These qRT-PCR experiments were repeated three times with each stromal cell types and the results were consistent in the different experiments. 
Analysis of Perlecan, Nidogen-1, Nidogen-2 Proteins With Western Immunoblotting in Keratocytes
Western immunoblotting was used to confirm that cells exposed to IL-1a or TGFβ-1 were keratocan+ keratocytes at the beginning of the exposure (Fig. 2A). Western immunoblotting was then used to confirm the effects of 10 ng/mL IL-1α or 2 ng/mL TGF-β1 in modulating BM protein expression by keratocan+ (Fig. 2A) keratocytes after 16 hours in vitro. An example Western blot experiment for each BM component is shown in Figures 2B to 2D. The graph below each BM Western blot in Figures 2B to 2D was obtained by analyzing band signal intensities with densitometry using ImageJ software in three independent Western blot experiments using three independent sets of cultures generated from rabbit corneas and then determining the mean ± SD of band intensity relative to the controls. 
Figure 2
 
Regulation of EBM component protein expression by IL-1α and TGF-β1 in primary rabbit keratocytes. Primary keratocan+ keratocytes were cultured and treated with 10 ng/mL IL-1α, 2 ng/mL TGF-β1, or left untreated for 16 hours. Keratocytes to be used in the experiments were lysed and keratocan of the expected size (50 kDa45) was detected (A) to confirm these cells were keratocan+ keratocytes at the beginning of the exposure. (B) Perlecan, (C) nidogen-1, and (D) nidogen-2 expression detected by Western blot. Cell extracts used for perlecan Western blots were treated with heparitinase III, as was described in the methods. β-actin was used as a loading control for each experiment. A representative Western blot of the three performed for each BM component is shown. The graphs beneath each Western blot was obtained by densitometry analysis of the bands from each of the three Western blots from different experiments. *The change in BM protein was statistically significant (P < 0.05) compared with the control keratocytes.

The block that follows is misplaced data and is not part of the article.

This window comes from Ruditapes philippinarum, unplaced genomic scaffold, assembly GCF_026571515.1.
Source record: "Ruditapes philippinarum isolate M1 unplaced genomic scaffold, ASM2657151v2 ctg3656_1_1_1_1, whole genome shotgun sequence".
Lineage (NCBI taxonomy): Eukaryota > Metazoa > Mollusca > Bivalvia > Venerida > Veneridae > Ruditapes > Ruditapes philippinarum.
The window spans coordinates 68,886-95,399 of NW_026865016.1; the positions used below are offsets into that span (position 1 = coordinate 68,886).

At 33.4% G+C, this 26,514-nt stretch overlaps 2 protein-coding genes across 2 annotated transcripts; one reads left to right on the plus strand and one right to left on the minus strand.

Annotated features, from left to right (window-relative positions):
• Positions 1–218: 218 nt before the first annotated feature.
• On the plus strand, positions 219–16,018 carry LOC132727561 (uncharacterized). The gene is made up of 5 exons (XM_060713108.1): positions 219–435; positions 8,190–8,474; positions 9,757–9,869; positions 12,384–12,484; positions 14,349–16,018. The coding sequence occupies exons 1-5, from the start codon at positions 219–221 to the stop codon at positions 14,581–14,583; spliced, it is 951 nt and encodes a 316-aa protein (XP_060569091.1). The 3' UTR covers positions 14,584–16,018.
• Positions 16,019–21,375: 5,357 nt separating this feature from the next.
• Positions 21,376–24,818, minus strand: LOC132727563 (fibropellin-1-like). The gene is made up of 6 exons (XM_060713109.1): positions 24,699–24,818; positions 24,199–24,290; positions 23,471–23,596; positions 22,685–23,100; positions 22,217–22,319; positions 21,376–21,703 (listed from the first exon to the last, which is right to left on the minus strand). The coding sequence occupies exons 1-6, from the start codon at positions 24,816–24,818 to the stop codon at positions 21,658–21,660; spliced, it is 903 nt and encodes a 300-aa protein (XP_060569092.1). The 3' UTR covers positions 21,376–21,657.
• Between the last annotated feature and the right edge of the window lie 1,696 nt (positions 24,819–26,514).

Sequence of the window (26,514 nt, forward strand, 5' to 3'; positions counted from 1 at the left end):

Figure 2
 
Regulation of EBM component protein expression by IL-1α and TGF-β1 in primary rabbit keratocytes. Primary keratocan+ keratocytes were cultured and treated with 10 ng/mL IL-1α, 2 ng/mL TGF-β1, or left untreated for 16 hours. Keratocytes to be used in the experiments were lysed and keratocan of the expected size (50 kDa45) was detected (A) to confirm these cells were keratocan+ keratocytes at the beginning of the exposure. (B) Perlecan, (C) nidogen-1, and (D) nidogen-2 expression detected by Western blot. Cell extracts used for perlecan Western blots were treated with heparitinase III, as was described in the methods. β-actin was used as a loading control for each experiment. A representative Western blot of the three performed for each BM component is shown. The graphs beneath each Western blot was obtained by densitometry analysis of the bands from each of the three Western blots from different experiments. *The change in BM protein was statistically significant (P < 0.05) compared with the control keratocytes.
All three BM proteins of the expected size (perlecan,19 Fig. 2B; nidogen-1,23 Fig. 2C; and nidogen-2,24 Fig. 2D) were expressed in keratocytes. IL-1α increased the expression of perlecan protein in keratocytes (Fig. 2B). There was a trend for IL-1α to increase nidogen-1 (Fig. 2C) or -2 (Fig. 2D) protein expression in keratocytes after 16 hours of exposure, but the difference compared with control keratocytes did not reach statistical significance.